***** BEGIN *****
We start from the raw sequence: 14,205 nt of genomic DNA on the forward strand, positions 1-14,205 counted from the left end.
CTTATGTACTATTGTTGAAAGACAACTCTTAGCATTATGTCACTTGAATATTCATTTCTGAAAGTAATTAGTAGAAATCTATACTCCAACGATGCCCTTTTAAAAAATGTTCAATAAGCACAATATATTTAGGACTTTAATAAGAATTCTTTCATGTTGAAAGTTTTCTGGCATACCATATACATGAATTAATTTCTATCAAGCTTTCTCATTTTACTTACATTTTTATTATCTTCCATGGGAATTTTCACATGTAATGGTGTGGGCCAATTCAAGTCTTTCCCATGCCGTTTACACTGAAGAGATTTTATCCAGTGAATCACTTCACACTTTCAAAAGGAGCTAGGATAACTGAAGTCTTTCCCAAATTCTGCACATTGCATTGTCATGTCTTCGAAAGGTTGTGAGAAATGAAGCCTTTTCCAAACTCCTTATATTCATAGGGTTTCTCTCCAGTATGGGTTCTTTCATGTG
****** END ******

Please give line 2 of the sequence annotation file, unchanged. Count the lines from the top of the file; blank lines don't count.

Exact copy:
CTTATGTACTATTGTTGAAAGACAACTCTTAGCATTATGTCACTTGAATATTCATTTCTGAAAGTAATTAGTAGAAATCTATACTCCAACGATGCCCTTTTAAAAAATGTTCAATAAGCACAATATATTTAGGACTTTAATAAGAATTCTTTCATGTTGAAAGTTTTCTGGCATACCATATACATGAATTAATTTCTATCAAGCTTTCTCATTTTACTTACATTTTTATTATCTTCCATGGGAATTTTCACATGTAATGGTGTGGGCCAATTCAAGTCTTTCCCATGCCGTTTACACTGAAGAGATTTTATCCAGTGAATCACTTCACACTTTCAAAAGGAGCTAGGATAACTGAAGTCTTTCCCAAATTCTGCACATTGCATTGTCATGTCTTCGAAAGGTTGTGAGAAATGAAGCCTTTTCCAAACTCCTTATATTCATAGGGTTTCTCTCCAGTATGGGTTCTTTCATGTG